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    Olfaction in the kidney: 'smelling' gut microbial metabolites.
    Exp Physiol 2016 Apr 27;101(4):478-81. Epub 2015 Aug 27.
    Johns Hopkins University School of Medicine, Baltimore, MD, USA.
    New Findings: What is the topic of this review? This review covers recent findings highlighting roles for renal and vascular sensory receptors that modify blood pressure control in response to changes in gut microbial metabolites. What advances does it highlight? This review highlights the novel roles that G-protein-coupled receptor 41 and olfactory receptor 78 play in blood pressure regulation. The gut microbiota have recently been recognized as an important component of host physiology and pathophysiology. Our recent studies have shown that a subset of gut microbial metabolites, known as short-chain fatty acids, act as ligands for host G-protein-coupled receptors (G-protein-coupled receptor 41 and olfactory receptor 78). Short-chain fatty acid-mediated activation of G-protein-coupled receptor 41 and olfactory receptor 78 modulates blood pressure control, both by modulating renin secretion and by modulating vascular tone directly. Further studies are needed in order to gain a better understanding of the underlying mechanism by which microbiota and microbial metabolites modulate host physiology and their potential implications in health and disease.

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    A novel SCFA receptor, the microbiota, and blood pressure regulation.
    Gut Microbes 2014 Mar-Apr;5(2):202-7. Epub 2013 Dec 20.
    Department of Physiology; Johns Hopkins University School of Medicine; Baltimore, MD USA.
    The maintenance of blood pressure homeostasis is a complex process which is carefully regulated by a variety of inputs. We recently identified two sensory receptors (Olfactory receptor 78 and G protein couple receptor 41) as novel regulators of blood pressure. Both Olfr78 and Gpr41 are receptors for short chain fatty acids (SCFAs), and we showed that propionate (a SCFA) modifies blood pressure in a manner which is differentially modulated by the absence of either Olfr78 or Gpr41. Read More
    Dietary gut microbial metabolites, short-chain fatty acids, and host metabolic regulation.
    Nutrients 2015 Apr 14;7(4):2839-49. Epub 2015 Apr 14.
    Department of Applied Biological Science, Graduate School of Agriculture, Tokyo University of Agriculture and Technology, Fuchu-shi, Tokyo 183-8509, Japan.
    During feeding, the gut microbiota contributes to the host energy acquisition and metabolic regulation thereby influencing the development of metabolic disorders such as obesity and diabetes. Short-chain fatty acids (SCFAs) such as acetate, butyrate, and propionate, which are produced by gut microbial fermentation of dietary fiber, are recognized as essential host energy sources and act as signal transduction molecules via G-protein coupled receptors (FFAR2, FFAR3, OLFR78, GPR109A) and as epigenetic regulators of gene expression by the inhibition of histone deacetylase (HDAC). Recent evidence suggests that dietary fiber and the gut microbial-derived SCFAs exert multiple beneficial effects on the host energy metabolism not only by improving the intestinal environment, but also by directly affecting various host peripheral tissues. Read More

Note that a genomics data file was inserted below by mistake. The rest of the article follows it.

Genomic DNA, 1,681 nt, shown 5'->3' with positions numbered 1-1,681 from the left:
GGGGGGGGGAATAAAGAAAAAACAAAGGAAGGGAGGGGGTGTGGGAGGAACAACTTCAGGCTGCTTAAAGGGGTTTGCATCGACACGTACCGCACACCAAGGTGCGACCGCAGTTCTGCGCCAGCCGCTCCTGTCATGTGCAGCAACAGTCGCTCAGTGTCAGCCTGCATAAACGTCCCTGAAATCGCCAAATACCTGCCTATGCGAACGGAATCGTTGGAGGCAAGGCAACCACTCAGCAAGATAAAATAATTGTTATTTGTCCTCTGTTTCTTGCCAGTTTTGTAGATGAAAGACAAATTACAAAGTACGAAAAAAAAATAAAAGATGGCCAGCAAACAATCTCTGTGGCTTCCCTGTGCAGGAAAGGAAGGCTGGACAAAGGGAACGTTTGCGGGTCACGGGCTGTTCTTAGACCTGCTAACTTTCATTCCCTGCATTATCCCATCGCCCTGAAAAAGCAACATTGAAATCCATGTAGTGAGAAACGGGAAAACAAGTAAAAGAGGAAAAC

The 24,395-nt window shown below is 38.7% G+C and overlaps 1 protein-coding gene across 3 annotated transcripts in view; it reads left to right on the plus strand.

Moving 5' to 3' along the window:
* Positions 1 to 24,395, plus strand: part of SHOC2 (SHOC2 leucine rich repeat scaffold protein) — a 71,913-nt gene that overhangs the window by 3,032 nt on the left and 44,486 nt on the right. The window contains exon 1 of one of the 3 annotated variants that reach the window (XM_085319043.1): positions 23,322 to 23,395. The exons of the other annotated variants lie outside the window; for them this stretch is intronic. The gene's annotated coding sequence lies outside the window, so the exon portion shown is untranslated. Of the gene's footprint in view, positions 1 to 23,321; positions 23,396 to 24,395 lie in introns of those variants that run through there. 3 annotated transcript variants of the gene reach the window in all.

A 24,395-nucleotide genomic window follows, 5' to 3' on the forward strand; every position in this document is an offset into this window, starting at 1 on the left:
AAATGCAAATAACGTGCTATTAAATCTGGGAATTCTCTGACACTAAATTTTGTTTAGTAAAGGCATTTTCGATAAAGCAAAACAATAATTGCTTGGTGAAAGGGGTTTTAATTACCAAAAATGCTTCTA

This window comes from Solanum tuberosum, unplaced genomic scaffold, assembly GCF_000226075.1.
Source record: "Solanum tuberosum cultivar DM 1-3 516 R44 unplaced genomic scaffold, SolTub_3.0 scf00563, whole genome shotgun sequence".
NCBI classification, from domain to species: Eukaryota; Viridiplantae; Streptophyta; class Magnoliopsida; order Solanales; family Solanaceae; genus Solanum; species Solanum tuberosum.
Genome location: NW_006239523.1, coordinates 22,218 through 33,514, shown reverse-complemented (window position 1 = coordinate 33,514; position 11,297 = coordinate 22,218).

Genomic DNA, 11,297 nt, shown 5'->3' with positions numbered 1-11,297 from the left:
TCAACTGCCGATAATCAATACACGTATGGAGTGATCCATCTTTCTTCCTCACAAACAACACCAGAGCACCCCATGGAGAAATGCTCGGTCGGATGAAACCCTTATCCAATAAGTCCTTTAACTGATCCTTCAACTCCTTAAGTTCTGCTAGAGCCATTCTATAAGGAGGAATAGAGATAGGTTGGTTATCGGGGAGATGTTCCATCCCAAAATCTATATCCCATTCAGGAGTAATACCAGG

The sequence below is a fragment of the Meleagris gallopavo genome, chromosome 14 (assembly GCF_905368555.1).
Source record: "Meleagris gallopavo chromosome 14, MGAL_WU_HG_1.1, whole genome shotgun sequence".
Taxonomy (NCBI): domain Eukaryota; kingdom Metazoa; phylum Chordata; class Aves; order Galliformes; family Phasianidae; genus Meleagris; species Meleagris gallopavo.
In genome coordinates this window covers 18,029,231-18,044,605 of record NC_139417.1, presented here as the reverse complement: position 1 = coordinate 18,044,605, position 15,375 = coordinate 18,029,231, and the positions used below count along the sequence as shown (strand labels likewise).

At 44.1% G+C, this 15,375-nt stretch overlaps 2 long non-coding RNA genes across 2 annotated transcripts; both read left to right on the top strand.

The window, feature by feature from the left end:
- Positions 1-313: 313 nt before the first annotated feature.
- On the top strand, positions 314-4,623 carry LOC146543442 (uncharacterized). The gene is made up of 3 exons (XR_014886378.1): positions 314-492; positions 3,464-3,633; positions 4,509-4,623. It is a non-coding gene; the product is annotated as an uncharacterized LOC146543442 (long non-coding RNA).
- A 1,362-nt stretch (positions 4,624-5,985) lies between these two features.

From Dietary Fiber to Host Physiology: Short-Chain Fatty Acids as Key Bacterial Metabolites.
    Cell 2016 Jun;165(6):1332-45
    Wallenberg Laboratory and Sahlgrenska Center for Cardiovascular and Metabolic Research, Department of Molecular and Clinical Medicine, Institute of Medicine, University of Gothenburg, 413 45 Gothenburg, Sweden; Novo Nordisk Foundation Center for Basic Metabolic Research, Section for Metabolic Receptology and Enteroendocrinology, Faculty of Health Sciences, University of Copenhagen, 2200 København, Denmark. Electronic address:
    A compelling set of links between the composition of the gut microbiota, the host diet, and host physiology has emerged. Do these links reflect cause-and-effect relationships, and what might be their mechanistic basis? A growing body of work implicates microbially produced metabolites as crucial executors of diet-based microbial influence on the host. Here, we will review data supporting the diverse functional roles carried out by a major class of bacterial metabolites, the short-chain fatty acids (SCFAs). Read More
    Microbial metabolism of dietary components to bioactive metabolites: opportunities for new therapeutic interventions.
    Genome Med 2016 Apr 21;8(1):46. Epub 2016 Apr 21.
    Division of Clinical Pharmacology, Vanderbilt University, Nashville, TN, 37232, USA.
    Mass spectrometry- and nuclear magnetic resonance-based metabolomic studies comparing diseased versus healthy individuals have shown that microbial metabolites are often the compounds most markedly altered in the disease state. Recent studies suggest that several of these metabolites that derive from microbial transformation of dietary components have significant effects on physiological processes such as gut and immune homeostasis, energy metabolism, vascular function, and neurological behavior. Here, we review several of the most intriguing diet-dependent metabolites that may impact host physiology and may therefore be appropriate targets for therapeutic interventions, such as short-chain fatty acids, trimethylamine N-oxide, tryptophan and tyrosine derivatives, and oxidized fatty acids. Read More